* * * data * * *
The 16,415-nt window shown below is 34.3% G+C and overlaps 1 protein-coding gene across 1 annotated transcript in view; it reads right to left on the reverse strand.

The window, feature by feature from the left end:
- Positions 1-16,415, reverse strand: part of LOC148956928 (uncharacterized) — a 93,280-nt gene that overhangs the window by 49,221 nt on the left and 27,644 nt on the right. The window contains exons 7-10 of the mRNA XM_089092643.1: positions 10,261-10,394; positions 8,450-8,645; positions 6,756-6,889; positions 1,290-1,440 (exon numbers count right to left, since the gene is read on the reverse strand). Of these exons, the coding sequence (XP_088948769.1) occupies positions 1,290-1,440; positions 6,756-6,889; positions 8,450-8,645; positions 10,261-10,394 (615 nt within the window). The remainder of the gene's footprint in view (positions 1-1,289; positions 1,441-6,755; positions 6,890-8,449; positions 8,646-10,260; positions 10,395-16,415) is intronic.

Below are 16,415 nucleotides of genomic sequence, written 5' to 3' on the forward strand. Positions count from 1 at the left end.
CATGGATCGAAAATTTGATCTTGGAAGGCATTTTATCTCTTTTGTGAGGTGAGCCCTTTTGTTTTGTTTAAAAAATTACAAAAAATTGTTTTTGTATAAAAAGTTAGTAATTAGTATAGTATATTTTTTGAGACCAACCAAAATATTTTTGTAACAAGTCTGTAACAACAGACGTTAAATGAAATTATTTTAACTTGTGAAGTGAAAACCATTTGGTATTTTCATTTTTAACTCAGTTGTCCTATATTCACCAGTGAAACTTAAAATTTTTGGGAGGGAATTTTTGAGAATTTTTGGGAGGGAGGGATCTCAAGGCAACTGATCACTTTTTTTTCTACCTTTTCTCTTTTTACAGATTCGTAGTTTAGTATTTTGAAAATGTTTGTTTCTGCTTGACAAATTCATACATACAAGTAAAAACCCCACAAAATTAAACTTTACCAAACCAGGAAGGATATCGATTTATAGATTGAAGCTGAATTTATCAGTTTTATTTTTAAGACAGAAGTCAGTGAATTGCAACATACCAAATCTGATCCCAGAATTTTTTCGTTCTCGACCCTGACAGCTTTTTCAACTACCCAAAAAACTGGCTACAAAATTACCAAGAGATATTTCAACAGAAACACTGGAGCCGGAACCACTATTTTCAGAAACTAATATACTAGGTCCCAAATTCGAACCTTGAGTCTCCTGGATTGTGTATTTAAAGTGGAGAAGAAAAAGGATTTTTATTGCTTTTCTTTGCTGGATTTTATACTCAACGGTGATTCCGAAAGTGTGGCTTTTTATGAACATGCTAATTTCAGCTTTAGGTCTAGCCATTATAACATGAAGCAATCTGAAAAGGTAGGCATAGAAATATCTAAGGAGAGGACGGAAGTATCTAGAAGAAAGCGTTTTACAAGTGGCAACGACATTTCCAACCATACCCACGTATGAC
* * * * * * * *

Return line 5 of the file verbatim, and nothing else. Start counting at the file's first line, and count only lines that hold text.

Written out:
CATGGATCGAAAATTTGATCTTGGAAGGCATTTTATCTCTTTTGTGAGGTGAGCCCTTTTGTTTTGTTTAAAAAATTACAAAAAATTGTTTTTGTATAAAAAGTTAGTAATTAGTATAGTATATTTTTTGAGACCAACCAAAATATTTTTGTAACAAGTCTGTAACAACAGACGTTAAATGAAATTATTTTAACTTGTGAAGTGAAAACCATTTGGTATTTTCATTTTTAACTCAGTTGTCCTATATTCACCAGTGAAACTTAAAATTTTTGGGAGGGAATTTTTGAGAATTTTTGGGAGGGAGGGATCTCAAGGCAACTGATCACTTTTTTTTCTACCTTTTCTCTTTTTACAGATTCGTAGTTTAGTATTTTGAAAATGTTTGTTTCTGCTTGACAAATTCATACATACAAGTAAAAACCCCACAAAATTAAACTTTACCAAACCAGGAAGGATATCGATTTATAGATTGAAGCTGAATTTATCAGTTTTATTTTTAAGACAGAAGTCAGTGAATTGCAACATACCAAATCTGATCCCAGAATTTTTTCGTTCTCGACCCTGACAGCTTTTTCAACTACCCAAAAAACTGGCTACAAAATTACCAAGAGATATTTCAACAGAAACACTGGAGCCGGAACCACTATTTTCAGAAACTAATATACTAGGTCCCAAATTCGAACCTTGAGTCTCCTGGATTGTGTATTTAAAGTGGAGAAGAAAAAGGATTTTTATTGCTTTTCTTTGCTGGATTTTATACTCAACGGTGATTCCGAAAGTGTGGCTTTTTATGAACATGCTAATTTCAGCTTTAGGTCTAGCCATTATAACATGAAGCAATCTGAAAAGGTAGGCATAGAAATATCTAAGGAGAGGACGGAAGTATCTAGAAGAAAGCGTTTTACAAGTGGCAACGACATTTCCAACCATACCCACGTATGAC